Over 200 mafia members sentenced to 2,200 years in jail in landmark Italian trial

Officials listen as judges read the verdicts of the landmark case. Credit: AP

Over 200 Italian mafia members have been sentenced to 2,200 years in prison in a landmark court case.

The sentencing marks the end of a three-year trial in the southern Calabria region where the 'Ndrangheta mafia group had quietly amassed power.

The syndicate is seen as one of the most powerful crime organisations on the planet and now holds almost a monopoly on cocaine importation in Europe, according to anti-mafia prosecutors who led the investigation in southern Italy.

The organisation also has bases in North and South America and is active in Africa, Italian prosecutors maintain, and 'Ndrangheta figures have been arrested in recent years around Europe and in Brazil and Lebanon.

It is said to have an annual turnover of £52 billion.

President of the court judge Brigida Cavasino, centre, reads out the verdicts. Credit: AP

The trial took place in a specially constructed high-security bunker. Part of an industrial park in Lamezia Terme, the bunker is so vast that video screens were anchored to the ceiling so participants could view the proceedings.

Since retiring in October to consider the verdicts, the three judges at the head of the case have lived in a safe house under police protection.

More than 320 defendants were charged with crimes that include drug and arms trafficking, extortion and mafia association, a term in Italy’s penal code for members of organised crime groups.

Others were charged with acting in complicity with the ’Ndrangheta without actually being a member.

The charges grew out of an investigation of 12 clans linked to a convicted ‘Ndrangheta boss.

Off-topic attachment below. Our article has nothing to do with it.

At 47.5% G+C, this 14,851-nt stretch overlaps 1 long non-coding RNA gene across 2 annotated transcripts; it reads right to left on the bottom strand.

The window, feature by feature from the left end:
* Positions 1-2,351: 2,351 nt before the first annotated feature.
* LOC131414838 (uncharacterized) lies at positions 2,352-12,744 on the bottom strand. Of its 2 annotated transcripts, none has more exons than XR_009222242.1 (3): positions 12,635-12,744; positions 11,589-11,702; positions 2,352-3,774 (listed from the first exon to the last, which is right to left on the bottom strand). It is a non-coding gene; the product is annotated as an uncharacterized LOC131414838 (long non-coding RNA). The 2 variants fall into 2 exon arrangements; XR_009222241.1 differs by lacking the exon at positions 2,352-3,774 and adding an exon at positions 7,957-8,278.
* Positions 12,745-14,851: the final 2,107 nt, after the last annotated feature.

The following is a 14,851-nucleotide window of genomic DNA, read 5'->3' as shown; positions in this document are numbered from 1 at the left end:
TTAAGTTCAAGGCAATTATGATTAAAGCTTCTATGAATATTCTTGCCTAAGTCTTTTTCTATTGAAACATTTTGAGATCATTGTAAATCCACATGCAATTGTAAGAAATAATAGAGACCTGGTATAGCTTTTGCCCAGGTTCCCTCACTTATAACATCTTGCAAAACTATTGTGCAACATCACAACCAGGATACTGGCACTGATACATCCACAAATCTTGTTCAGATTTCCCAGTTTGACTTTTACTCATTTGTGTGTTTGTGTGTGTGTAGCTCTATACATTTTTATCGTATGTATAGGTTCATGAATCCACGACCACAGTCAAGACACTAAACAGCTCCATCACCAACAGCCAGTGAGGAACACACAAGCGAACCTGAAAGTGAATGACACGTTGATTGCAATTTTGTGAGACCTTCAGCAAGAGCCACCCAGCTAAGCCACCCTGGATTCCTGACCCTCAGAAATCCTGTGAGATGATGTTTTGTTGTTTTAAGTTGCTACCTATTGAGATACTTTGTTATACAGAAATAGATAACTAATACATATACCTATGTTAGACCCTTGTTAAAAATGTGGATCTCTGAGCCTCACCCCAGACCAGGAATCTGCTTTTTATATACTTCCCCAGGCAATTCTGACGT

The central figure, Luigi Mancuso, served 19 years in Italian prison for his role in leading what investigators allege is one of the ‘Ndrangheta’s most powerful crime families, based in the town of Vibo Valentia.

Based almost entirely on blood ties, the ‘Ndrangheta was substantially immune to turncoats for decades, but the ranks of those turning state's evidence are becoming more substantial.

Several dozen informants in the case came from the ‘Ndrangheta, while others formerly belonged to Sicily's Cosa Nostra.

The trial started almost three years ago. Credit: AP

Despite the large number of defendants, the trial wasn’t Italy’s biggest one involving alleged mobsters.

In 1986, 475 alleged members of the Sicilian Mafia went on trial in a similarly constructed bunker in Palermo.

The proceedings resulted in more than 300 convictions and 19 life sentences. That trial helped reveal many of the brutal methods and murderous strategies of the island's top mob bosses.

In contrast, the trial involving the ‘Ndrangheta was aimed at securing convictions and sentences based on alleged acts of collusion among mobsters and local politicians, public officials, businessmen and members of secret lodges to show how deeply rooted the syndicate is in Calabria.

The trial revealed the group had used its profits from cocaine to buy hotels, restaurants, pharmacies, car dealerships and other businesses throughout Italy, especially in Rome and the country's affluent north.

The buying spree spread across Europe as the syndicate sought to launder illicit revenues but also to make "clean" money by running legitimate businesses, including in the tourism and hospitality sectors, investigators alleged.

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